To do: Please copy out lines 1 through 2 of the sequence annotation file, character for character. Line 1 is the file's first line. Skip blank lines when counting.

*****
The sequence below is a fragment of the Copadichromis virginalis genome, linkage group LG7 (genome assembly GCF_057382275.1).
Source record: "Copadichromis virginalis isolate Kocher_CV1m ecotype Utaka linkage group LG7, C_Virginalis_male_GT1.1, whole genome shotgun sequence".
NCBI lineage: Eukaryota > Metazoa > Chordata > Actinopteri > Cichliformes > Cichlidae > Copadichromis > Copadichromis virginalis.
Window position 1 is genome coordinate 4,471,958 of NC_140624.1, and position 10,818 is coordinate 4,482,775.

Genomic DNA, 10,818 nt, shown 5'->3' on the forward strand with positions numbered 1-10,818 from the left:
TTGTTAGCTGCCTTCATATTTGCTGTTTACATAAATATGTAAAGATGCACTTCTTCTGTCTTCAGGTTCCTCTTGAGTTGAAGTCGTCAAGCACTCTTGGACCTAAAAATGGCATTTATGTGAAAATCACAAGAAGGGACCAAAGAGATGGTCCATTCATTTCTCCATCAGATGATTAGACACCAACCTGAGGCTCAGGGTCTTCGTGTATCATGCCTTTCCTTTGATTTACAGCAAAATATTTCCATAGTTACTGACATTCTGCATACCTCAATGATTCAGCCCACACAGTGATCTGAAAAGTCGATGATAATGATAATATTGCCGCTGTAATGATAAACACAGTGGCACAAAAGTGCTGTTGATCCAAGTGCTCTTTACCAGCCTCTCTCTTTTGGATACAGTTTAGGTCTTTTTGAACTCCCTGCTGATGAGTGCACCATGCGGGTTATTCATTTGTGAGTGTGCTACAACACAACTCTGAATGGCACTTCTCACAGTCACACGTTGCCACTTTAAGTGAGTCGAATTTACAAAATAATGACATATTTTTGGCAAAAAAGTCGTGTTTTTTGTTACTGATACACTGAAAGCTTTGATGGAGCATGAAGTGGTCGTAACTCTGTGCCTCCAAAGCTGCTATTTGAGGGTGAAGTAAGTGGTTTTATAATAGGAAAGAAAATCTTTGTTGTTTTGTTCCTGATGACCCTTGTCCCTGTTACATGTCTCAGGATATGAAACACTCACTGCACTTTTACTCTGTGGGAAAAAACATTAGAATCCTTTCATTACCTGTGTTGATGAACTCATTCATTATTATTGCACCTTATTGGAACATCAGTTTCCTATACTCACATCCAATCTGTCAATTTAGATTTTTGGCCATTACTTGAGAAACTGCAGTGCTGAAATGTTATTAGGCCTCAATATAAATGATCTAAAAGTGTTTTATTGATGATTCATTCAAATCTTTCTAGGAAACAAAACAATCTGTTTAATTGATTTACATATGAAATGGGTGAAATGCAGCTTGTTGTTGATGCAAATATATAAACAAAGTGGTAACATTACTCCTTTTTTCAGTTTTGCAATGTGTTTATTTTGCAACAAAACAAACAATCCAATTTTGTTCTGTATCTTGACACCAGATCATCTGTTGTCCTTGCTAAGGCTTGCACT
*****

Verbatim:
The sequence below is a fragment of the Copadichromis virginalis genome, linkage group LG7 (genome assembly GCF_057382275.1).
Source record: "Copadichromis virginalis isolate Kocher_CV1m ecotype Utaka linkage group LG7, C_Virginalis_male_GT1.1, whole genome shotgun sequence".